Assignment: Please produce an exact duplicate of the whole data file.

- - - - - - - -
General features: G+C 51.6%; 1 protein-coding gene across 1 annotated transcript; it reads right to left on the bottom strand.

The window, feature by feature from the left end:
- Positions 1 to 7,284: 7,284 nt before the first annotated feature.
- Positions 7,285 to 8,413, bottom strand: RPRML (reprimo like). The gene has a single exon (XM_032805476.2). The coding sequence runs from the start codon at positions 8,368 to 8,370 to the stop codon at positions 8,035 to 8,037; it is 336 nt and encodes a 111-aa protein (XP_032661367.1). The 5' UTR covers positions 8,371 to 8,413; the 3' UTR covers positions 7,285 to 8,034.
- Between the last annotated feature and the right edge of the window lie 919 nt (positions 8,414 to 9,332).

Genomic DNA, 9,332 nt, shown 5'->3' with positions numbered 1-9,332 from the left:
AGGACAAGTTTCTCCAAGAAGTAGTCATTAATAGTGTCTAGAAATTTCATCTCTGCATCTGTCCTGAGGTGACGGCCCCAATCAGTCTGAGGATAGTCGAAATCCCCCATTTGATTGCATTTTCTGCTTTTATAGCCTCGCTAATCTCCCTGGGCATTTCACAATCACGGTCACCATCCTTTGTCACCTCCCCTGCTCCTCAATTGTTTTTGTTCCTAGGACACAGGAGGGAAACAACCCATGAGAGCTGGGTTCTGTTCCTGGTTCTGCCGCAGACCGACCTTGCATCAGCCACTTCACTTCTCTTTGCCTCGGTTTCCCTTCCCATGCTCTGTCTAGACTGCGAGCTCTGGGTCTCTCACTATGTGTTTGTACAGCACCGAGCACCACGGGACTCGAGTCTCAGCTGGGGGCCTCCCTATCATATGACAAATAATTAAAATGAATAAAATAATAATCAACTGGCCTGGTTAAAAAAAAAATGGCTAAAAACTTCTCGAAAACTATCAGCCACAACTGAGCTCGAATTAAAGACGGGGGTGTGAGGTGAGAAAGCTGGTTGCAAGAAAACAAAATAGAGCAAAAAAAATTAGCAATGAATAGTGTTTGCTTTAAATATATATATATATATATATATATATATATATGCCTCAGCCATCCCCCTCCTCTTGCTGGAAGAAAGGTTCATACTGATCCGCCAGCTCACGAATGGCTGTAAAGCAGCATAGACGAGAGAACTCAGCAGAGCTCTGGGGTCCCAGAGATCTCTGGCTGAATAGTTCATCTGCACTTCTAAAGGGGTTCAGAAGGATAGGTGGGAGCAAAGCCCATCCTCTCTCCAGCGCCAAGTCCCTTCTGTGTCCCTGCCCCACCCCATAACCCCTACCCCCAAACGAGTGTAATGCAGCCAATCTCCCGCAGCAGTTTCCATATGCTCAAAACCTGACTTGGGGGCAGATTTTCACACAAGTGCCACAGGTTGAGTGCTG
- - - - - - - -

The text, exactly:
General features: G+C 51.6%; 1 protein-coding gene across 1 annotated transcript; it reads right to left on the bottom strand.

The window, feature by feature from the left end:
- Positions 1 to 7,284: 7,284 nt before the first annotated feature.
- Positions 7,285 to 8,413, bottom strand: RPRML (reprimo like). The gene has a single exon (XM_032805476.2). The coding sequence runs from the start codon at positions 8,368 to 8,370 to the stop codon at positions 8,035 to 8,037; it is 336 nt and encodes a 111-aa protein (XP_032661367.1). The 5' UTR covers positions 8,371 to 8,413; the 3' UTR covers positions 7,285 to 8,034.
- Between the last annotated feature and the right edge of the window lie 919 nt (positions 8,414 to 9,332).

Genomic DNA, 9,332 nt, shown 5'->3' with positions numbered 1-9,332 from the left:
AGGACAAGTTTCTCCAAGAAGTAGTCATTAATAGTGTCTAGAAATTTCATCTCTGCATCTGTCCTGAGGTGACGGCCCCAATCAGTCTGAGGATAGTCGAAATCCCCCATTTGATTGCATTTTCTGCTTTTATAGCCTCGCTAATCTCCCTGGGCATTTCACAATCACGGTCACCATCCTTTGTCACCTCCCCTGCTCCTCAATTGTTTTTGTTCCTAGGACACAGGAGGGAAACAACCCATGAGAGCTGGGTTCTGTTCCTGGTTCTGCCGCAGACCGACCTTGCATCAGCCACTTCACTTCTCTTTGCCTCGGTTTCCCTTCCCATGCTCTGTCTAGACTGCGAGCTCTGGGTCTCTCACTATGTGTTTGTACAGCACCGAGCACCACGGGACTCGAGTCTCAGCTGGGGGCCTCCCTATCATATGACAAATAATTAAAATGAATAAAATAATAATCAACTGGCCTGGTTAAAAAAAAAATGGCTAAAAACTTCTCGAAAACTATCAGCCACAACTGAGCTCGAATTAAAGACGGGGGTGTGAGGTGAGAAAGCTGGTTGCAAGAAAACAAAATAGAGCAAAAAAAATTAGCAATGAATAGTGTTTGCTTTAAATATATATATATATATATATATATATATATATGCCTCAGCCATCCCCCTCCTCTTGCTGGAAGAAAGGTTCATACTGATCCGCCAGCTCACGAATGGCTGTAAAGCAGCATAGACGAGAGAACTCAGCAGAGCTCTGGGGTCCCAGAGATCTCTGGCTGAATAGTTCATCTGCACTTCTAAAGGGGTTCAGAAGGATAGGTGGGAGCAAAGCCCATCCTCTCTCCAGCGCCAAGTCCCTTCTGTGTCCCTGCCCCACCCCATAACCCCTACCCCCAAACGAGTGTAATGCAGCCAATCTCCCGCAGCAGTTTCCATATGCTCAAAACCTGACTTGGGGGCAGATTTTCACACAAGTGCCACAGGTTGAGTGCTG